Open Letter from the Wood Street Community

Dear Governor Gavin Newsom, Mayor Libby Schaaf, City Administrator Ed Reiskin,
Director of Caltrans Toks Omishakin, Caltrans District Deputy Director of External
Affairs Cheryl Chambers, BNSF CEO Kathryn Farmer, and Alameda County
Administrator Susan S. Muranishi:

We, the community of Wood Street invite you to join us in partnership in creating
and implementing solutions that will meet the needs of the State of California,
Caltrans, Alameda County, BNSF, the City of Oakland, and the residents of Wood

On July 22, 2022, Judge William Orrick stated that all involved parties in the Blain
et al v. Caltrans et al case must work together to create a plan.
Our time in the streets, under freeways, and along the rails has taught us which
City, State, and County interventions are most helpful and harmful. We have ideas
and solutions that will not only make our lives better but will improve the overall
safety and progress of the Oakland community at large. We welcome this opportunity
to collaborate.

We want our voices to be heard, we want our ideas sprung from years of lived
experience to have a seat at the table. “Nothing about us without us.”
We live our struggle and therefore know it more intimately than anyone else and
have the clearest understanding of how to resolve it. We are inspired, hopeful, and
teeming with the possibilities that could be actualized through the combination of our
ideas and the resources readily available to your agencies. This is not a bureaucratic
exercise for us; our lives and wellbeing are at stake.

Over the years we have made conscious efforts to remediate the safety concerns
held by ourselves, Caltrans, and Oakland at large. We are part of the history of
Oakland. We are citizens of Oakland, we are builders, we are parents, we are chefs;
and we have been let down by failed systems that put us on the streets. Nonetheless
our investment in Oakland has not faltered. We have worked to remove debris
buildup on Wood Street to reduce fire and health risks on top of meeting our survival
needs day to day. In this way we have compensated for Caltrans and The City of
Oakland’s negligence and failure to work with us in the past. We have reached out
numerous times to your agencies for access to dumpsters, fire extinguishers, sand
buckets, hoses, and assistance creating markers throughout Wood Street so that
emergency service providers can quickly respond to the locations of emergencies.

We urge you to join us in taking immediate action to remediate fire danger in the
community as we work together to come up with long term solutions. Our immediate
and long term proposals can be found in the document, attached with this letter, that
we shared with Judge Illman on August 1st, 2022 and which was also included in our

So many of us in curbside communities such as Wood Street have grown weary
and let down by temporary band-aid solutions. Our fostered sense of community and
stability is nearly impossible to retain when you evict us from our homes, destroying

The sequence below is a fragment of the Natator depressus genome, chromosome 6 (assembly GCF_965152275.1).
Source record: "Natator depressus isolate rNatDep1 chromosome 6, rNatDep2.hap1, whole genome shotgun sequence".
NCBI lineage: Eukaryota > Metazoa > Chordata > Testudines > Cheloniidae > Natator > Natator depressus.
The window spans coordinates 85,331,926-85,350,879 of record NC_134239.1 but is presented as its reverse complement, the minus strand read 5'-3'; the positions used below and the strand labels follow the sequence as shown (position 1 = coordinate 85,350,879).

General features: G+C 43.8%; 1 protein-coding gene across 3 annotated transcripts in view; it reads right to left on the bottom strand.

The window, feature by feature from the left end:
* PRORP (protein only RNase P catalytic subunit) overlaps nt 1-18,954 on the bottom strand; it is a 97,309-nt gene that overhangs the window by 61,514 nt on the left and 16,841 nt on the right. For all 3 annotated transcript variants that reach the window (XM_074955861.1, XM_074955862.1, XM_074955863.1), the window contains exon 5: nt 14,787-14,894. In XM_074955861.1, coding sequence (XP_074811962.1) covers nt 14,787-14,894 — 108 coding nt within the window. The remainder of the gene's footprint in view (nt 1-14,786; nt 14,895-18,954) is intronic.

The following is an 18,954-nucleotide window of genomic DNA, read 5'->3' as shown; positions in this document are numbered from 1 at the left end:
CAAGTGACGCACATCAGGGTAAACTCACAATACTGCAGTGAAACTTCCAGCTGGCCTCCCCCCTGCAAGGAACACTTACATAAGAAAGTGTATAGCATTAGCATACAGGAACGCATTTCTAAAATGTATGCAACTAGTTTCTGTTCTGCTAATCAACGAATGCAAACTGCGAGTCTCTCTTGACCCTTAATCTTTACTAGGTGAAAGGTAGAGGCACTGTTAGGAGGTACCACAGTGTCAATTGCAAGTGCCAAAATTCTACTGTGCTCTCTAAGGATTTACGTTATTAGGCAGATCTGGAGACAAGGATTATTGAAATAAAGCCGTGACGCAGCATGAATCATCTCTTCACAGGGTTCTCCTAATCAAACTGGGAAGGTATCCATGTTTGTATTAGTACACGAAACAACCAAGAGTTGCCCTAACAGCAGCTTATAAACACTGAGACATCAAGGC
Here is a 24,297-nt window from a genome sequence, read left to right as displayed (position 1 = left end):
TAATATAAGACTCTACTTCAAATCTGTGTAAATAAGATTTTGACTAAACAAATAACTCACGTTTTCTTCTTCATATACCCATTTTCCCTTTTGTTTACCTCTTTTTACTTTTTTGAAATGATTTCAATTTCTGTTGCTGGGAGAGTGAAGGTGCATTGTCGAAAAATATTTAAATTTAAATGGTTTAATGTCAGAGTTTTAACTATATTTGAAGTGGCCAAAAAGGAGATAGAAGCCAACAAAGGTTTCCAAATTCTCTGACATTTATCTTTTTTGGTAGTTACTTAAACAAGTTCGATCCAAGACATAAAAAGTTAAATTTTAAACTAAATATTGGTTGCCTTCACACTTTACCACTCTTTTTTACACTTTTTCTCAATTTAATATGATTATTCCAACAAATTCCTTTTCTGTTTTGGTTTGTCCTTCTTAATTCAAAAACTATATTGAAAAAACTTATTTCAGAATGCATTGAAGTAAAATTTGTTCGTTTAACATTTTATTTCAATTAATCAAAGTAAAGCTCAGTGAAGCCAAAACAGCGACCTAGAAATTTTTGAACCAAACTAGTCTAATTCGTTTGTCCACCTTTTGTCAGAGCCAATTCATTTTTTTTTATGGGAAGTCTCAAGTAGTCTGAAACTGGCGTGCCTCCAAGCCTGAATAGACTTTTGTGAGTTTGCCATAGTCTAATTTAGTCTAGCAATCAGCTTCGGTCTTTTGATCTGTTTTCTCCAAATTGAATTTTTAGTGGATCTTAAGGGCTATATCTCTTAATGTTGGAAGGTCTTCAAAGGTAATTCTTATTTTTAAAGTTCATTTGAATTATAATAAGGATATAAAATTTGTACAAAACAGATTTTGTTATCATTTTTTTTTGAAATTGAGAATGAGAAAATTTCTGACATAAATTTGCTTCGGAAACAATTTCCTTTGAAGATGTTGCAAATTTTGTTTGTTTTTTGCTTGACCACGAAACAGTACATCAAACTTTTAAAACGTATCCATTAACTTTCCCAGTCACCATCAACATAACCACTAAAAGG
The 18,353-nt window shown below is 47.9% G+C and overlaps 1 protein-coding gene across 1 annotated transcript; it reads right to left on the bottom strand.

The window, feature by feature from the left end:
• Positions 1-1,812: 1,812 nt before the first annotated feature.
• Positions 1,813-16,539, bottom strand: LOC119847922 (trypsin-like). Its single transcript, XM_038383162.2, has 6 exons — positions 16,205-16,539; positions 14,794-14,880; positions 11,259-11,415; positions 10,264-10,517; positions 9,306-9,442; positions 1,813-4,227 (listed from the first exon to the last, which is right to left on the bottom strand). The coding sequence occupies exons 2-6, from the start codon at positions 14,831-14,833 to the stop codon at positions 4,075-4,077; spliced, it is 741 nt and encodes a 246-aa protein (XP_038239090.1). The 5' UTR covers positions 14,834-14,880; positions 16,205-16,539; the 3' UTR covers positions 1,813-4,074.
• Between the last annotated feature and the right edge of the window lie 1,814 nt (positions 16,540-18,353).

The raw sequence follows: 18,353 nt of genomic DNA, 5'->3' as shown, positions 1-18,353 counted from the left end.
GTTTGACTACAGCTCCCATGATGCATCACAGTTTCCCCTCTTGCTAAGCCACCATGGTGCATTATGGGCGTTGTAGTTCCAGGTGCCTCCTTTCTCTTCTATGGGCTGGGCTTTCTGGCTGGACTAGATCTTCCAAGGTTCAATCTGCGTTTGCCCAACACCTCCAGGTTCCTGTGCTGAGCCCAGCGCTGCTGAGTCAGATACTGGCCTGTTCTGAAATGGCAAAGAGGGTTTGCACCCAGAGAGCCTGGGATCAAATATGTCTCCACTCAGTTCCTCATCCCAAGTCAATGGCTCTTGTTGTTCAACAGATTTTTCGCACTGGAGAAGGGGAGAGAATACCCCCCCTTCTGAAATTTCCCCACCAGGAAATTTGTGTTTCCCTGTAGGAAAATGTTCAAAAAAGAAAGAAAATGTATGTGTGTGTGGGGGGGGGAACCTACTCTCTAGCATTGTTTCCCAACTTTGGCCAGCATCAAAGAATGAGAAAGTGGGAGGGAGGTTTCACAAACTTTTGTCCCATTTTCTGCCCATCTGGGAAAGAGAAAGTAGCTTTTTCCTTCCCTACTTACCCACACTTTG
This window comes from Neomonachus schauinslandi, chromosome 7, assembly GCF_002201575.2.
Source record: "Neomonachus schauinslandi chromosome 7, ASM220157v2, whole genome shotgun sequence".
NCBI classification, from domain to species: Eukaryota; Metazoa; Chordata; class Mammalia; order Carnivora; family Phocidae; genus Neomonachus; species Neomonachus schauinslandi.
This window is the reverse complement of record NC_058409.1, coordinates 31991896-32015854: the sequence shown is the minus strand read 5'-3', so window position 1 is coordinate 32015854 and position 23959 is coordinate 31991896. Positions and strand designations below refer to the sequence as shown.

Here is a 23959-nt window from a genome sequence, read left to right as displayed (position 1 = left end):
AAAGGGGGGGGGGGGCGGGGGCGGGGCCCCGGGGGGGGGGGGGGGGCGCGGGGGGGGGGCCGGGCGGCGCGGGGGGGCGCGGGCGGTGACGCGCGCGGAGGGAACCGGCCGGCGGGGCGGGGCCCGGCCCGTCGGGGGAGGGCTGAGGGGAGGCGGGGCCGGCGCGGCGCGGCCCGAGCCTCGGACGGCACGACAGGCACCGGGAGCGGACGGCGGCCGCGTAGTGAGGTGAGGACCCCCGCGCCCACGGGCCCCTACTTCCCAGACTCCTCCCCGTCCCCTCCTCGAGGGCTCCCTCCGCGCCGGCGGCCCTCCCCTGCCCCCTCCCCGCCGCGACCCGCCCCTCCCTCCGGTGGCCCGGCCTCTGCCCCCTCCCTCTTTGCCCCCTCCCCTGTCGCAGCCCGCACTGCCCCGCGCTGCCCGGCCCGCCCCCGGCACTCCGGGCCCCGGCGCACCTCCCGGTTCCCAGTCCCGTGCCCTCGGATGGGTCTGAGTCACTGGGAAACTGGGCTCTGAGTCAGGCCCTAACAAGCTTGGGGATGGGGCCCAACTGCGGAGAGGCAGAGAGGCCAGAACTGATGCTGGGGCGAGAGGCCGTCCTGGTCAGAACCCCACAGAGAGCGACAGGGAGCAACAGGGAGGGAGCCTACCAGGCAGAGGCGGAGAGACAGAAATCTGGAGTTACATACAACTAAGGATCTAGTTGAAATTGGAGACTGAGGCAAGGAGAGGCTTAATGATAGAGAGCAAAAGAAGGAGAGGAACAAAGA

our belongings, to pile us into programs for a time, just to filter us back out into the
streets. So many of the existing interventions tell us where we cannot go and cannot
be. This is why we feel it is crucial for the city, the county, and the state to designate
land in the long term for housing crisis solutions where we can be. We need land
where residents can stay for as long as they need without fear of being kicked out on
some arbitrary timeline. We need solutions that center, foster, and integrate the
communities we have made for ourselves. That way these spaces can be governed
by the residents’ own pre-made social agreements while also giving us access to
social services and amenities that will help us to thrive. Such as access to electricity,
clean potable water, bathrooms and showers, regular medical care, therapy options,
and consistent access to housing navigation.

The current temporary solutions are expensive and ineffective, we have long term
solutions that work and are more fiscally responsible. For example, we calculated
that with the 4.7 million dollars alone that the state granted the city to shelter 50
people temporarily on rented game changers land we could permanently house 120
people in refabbed shipping container homes with electricity and running water on
designated land for long term living (ex. Texas Community First Village). Part of the
land could also be set aside to create space for individuals who wish to continue
living in their tents, RVs and other vehicles. We can implement the centralized
cooking model we developed at Wood Street to cut down on individual private use of
propane and other accelerants near people’s belongings and homes.

With our social and sustainable living innovations combined with your agencies’
social services and resources we together can create a stable base for people to live
in a community that alleviates our focus beyond survival and empowers us to thrive.
Through this court process we have been reaching out our hands in partnership, but
have been dismayed to find your palms closed with finger pointing. We want your
help in this struggle to make our communities caring, safe and self-sustaining. We
have ideas and tools for its birth and with the aid of your agencies’ resources we
could create a more compassionate and humane road to housing.

In Solidarity and Love,
The Wood Street Community